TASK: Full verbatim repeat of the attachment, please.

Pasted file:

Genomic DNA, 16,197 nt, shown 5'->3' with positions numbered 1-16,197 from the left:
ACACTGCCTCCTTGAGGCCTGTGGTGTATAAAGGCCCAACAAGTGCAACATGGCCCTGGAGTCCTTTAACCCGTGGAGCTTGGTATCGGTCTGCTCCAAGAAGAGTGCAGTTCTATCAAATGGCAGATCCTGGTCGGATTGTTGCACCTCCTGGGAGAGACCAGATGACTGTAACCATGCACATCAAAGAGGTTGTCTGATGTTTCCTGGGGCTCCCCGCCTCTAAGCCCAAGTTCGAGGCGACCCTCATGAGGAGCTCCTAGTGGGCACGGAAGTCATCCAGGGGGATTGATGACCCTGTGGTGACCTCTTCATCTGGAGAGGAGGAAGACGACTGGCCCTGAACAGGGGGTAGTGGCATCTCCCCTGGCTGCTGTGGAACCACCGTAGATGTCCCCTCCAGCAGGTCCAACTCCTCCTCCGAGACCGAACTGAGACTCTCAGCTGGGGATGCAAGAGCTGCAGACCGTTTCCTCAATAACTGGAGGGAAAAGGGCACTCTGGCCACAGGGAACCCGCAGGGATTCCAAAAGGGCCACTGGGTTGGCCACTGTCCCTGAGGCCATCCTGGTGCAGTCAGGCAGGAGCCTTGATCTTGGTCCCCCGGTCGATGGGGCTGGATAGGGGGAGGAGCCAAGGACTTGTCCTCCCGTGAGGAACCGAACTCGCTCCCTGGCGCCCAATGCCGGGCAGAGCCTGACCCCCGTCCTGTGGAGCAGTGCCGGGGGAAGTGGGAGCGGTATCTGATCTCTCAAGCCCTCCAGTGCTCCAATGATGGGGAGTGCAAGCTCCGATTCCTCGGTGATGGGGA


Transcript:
Genomic DNA, 16,197 nt, shown 5'->3' with positions numbered 1-16,197 from the left:
ACACTGCCTCCTTGAGGCCTGTGGTGTATAAAGGCCCAACAAGTGCAACATGGCCCTGGAGTCCTTTAACCCGTGGAGCTTGGTATCGGTCTGCTCCAAGAAGAGTGCAGTTCTATCAAATGGCAGATCCTGGTCGGATTGTTGCACCTCCTGGGAGAGACCAGATGACTGTAACCATGCACATCAAAGAGGTTGTCTGATGTTTCCTGGGGCTCCCCGCCTCTAAGCCCAAGTTCGAGGCGACCCTCATGAGGAGCTCCTAGTGGGCACGGAAGTCATCCAGGGGGATTGATGACCCTGTGGTGACCTCTTCATCTGGAGAGGAGGAAGACGACTGGCCCTGAACAGGGGGTAGTGGCATCTCCCCTGGCTGCTGTGGAACCACCGTAGATGTCCCCTCCAGCAGGTCCAACTCCTCCTCCGAGACCGAACTGAGACTCTCAGCTGGGGATGCAAGAGCTGCAGACCGTTTCCTCAATAACTGGAGGGAAAAGGGCACTCTGGCCACAGGGAACCCGCAGGGATTCCAAAAGGGCCACTGGGTTGGCCACTGTCCCTGAGGCCATCCTGGTGCAGTCAGGCAGGAGCCTTGATCTTGGTCCCCCGGTCGATGGGGCTGGATAGGGGGAGGAGCCAAGGACTTGTCCTCCCGTGAGGAACCGAACTCGCTCCCTGGCGCCCAATGCCGGGCAGAGCCTGACCCCCGTCCTGTGGAGCAGTGCCGGGGGAAGTGGGAGCGGTATCTGATCTCTCAAGCCCTCCAGTGCTCCAATGATGGGGAGTGCAAGCTCCGATTCCTCGGTGATGGGGA